Southwestern Historical Quarterly
The absence of chapter headings makes this book unique. If
one cared to supply the chapter headings, it should not be too
difficult to do so, since the material is well organized and follows
a chronological pattern within the broader topics. The progress
of the narrative is well charted by the many topics which are
marked in bold-faced type. This history is a good Texana item,
and the admirers and collectors of county histories will want to
have a copy.
RUDOLPH L. BIESELE
The University of Texas
The South during Reconstruction, 1865-1877 [Vol. VIII, A His-
tory of the South]. By E. Merton Coulter. Baton Rouge
(Louisiana State University and the Littlefield Fund for
Southern History of the University of Texas), 1947. Pp.
xii+426. Illustrations. $5.00.
The author sticks closely to the theme of his volume, which is
indicated in the title, The South during Reconstruction; he
devotes relatively little space to the congressional history and
the national aspects of reconstruction, but focuses his attention,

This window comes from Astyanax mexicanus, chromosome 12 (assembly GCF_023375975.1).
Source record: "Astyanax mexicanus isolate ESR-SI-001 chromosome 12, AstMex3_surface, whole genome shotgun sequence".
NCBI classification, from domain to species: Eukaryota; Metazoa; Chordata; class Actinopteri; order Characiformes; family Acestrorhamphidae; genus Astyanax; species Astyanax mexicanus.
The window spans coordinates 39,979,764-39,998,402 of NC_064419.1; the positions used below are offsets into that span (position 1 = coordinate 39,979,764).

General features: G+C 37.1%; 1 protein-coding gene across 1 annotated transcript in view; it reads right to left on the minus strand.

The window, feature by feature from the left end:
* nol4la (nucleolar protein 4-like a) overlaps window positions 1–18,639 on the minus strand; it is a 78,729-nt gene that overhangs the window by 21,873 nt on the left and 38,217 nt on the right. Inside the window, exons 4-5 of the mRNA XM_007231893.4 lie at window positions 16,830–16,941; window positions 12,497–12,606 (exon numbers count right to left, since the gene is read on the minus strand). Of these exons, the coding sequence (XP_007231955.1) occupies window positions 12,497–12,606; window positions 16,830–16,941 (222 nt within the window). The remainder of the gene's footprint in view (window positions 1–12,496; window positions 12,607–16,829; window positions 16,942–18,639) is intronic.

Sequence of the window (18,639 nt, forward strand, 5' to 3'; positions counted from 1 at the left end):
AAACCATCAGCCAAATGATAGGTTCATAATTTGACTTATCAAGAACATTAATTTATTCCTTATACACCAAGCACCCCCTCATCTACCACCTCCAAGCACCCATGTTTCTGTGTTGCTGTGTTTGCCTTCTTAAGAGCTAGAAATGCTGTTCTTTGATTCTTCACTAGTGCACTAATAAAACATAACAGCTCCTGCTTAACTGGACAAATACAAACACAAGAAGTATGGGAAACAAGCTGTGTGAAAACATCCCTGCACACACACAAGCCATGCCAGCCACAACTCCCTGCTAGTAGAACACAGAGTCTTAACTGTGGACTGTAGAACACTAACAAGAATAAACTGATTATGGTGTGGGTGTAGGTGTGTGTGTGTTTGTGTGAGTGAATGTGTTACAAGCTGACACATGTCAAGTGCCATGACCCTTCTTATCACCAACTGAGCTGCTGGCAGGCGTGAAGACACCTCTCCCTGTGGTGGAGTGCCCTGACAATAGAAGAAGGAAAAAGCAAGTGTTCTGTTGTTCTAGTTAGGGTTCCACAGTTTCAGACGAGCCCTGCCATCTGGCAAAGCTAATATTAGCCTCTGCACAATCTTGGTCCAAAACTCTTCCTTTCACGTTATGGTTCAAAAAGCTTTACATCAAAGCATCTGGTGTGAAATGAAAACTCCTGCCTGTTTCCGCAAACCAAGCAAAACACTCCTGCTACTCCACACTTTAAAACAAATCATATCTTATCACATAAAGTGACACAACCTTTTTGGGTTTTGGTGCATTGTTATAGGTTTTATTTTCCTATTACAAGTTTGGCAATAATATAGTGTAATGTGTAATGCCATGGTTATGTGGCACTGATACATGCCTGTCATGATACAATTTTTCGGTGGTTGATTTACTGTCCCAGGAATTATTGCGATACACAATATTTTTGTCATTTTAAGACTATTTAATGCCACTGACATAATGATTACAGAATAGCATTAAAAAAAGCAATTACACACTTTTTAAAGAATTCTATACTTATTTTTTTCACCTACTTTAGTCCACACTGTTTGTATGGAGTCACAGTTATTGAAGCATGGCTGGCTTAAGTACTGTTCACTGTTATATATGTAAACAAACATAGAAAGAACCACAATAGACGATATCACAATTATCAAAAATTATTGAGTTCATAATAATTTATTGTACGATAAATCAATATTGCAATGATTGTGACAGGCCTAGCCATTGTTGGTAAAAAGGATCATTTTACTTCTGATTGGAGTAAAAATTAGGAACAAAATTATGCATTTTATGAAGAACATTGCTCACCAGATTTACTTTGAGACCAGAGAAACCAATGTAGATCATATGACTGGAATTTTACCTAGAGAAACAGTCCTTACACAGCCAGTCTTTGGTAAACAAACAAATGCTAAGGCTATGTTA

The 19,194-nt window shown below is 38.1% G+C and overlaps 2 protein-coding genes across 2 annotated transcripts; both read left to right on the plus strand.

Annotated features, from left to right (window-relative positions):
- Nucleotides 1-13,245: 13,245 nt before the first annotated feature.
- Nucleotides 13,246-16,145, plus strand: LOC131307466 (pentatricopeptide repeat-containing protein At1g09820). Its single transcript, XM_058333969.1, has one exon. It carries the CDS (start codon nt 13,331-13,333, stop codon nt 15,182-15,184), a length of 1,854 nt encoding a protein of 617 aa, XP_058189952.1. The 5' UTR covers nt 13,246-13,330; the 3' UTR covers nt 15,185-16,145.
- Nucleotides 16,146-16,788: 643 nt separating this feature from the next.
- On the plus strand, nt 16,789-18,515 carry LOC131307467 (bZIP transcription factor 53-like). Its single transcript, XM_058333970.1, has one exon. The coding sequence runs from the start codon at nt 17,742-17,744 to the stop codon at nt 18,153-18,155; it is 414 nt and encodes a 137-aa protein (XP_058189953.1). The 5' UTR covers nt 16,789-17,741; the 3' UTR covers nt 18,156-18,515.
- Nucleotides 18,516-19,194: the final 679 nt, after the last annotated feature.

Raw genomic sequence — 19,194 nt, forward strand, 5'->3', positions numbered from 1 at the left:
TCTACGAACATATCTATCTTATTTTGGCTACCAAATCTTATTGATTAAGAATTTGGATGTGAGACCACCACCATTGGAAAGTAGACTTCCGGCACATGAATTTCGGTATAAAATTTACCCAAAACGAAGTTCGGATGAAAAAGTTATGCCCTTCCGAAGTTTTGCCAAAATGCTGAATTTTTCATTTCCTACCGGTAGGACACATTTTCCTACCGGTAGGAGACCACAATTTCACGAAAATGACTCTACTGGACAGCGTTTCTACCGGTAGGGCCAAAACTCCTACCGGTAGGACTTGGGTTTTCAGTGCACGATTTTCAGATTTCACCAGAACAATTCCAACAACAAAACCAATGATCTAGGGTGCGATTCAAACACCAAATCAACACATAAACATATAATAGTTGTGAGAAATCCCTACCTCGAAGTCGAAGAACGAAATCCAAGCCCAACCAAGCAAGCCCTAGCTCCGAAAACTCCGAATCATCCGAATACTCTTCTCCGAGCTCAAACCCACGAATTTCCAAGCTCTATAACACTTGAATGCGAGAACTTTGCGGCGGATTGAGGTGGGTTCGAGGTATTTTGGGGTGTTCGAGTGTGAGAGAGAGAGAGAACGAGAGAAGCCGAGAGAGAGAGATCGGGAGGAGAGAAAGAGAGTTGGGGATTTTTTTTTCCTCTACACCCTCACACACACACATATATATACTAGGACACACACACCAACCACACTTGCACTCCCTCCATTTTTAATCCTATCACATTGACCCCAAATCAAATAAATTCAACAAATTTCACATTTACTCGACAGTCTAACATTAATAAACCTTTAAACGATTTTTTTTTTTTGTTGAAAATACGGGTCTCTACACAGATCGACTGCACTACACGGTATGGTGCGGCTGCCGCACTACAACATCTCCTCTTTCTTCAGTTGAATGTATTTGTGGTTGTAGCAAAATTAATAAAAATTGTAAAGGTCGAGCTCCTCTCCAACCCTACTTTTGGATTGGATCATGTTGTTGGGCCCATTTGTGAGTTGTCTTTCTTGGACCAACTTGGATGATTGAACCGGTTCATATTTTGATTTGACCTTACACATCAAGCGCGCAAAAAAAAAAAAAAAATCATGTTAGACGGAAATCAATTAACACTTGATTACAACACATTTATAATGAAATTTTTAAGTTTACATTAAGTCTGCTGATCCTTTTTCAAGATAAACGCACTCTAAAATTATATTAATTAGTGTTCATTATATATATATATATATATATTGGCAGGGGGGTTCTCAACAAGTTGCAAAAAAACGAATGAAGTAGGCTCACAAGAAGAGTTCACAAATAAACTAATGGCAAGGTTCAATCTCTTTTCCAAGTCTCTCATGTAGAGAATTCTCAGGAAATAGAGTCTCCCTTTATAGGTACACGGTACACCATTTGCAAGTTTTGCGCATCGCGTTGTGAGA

rather, upon the history of the South during the period of recon-
struction. Theoretically, this approach gives the author more
latitude, for it enables him to treat of matters in no way related
to or affected by reconstruction. As far as the reviewer is able to
judge, however, both from his own study of the subject and
Professor Coulter's treatment of it, every aspect of human life
in the South down to the simplest physiological functions was
affected, more or less, by Radical reconstruction.
Three tragic themes run through the book: the despoilment
of the South by the unrealistic and dishonest fiscal policy of the
Radicals; the inept, shortsighted, and, ofttimes, malicious han-
dling of race relations; and the accompanying humiliation and
degradation of the proud native whites.
The first act of despoilment was the theft by Treasury agents
of an estimated three million bales of cotton owned by private
citizens. This cotton at the then current prices, which ranged
from fifty cents to a dollar per pound, would have brought over
a billion dollars, an amount sufficient to have put the South back
Texas State Historical Association. The Southwestern Historical Quarterly, Volume 52, July 1948 - April, 1949. Austin, Texas. The Portal to Texas History. http://texashistory.unt.edu/ark:/67531/metapth101121/. Accessed November 30, 2015.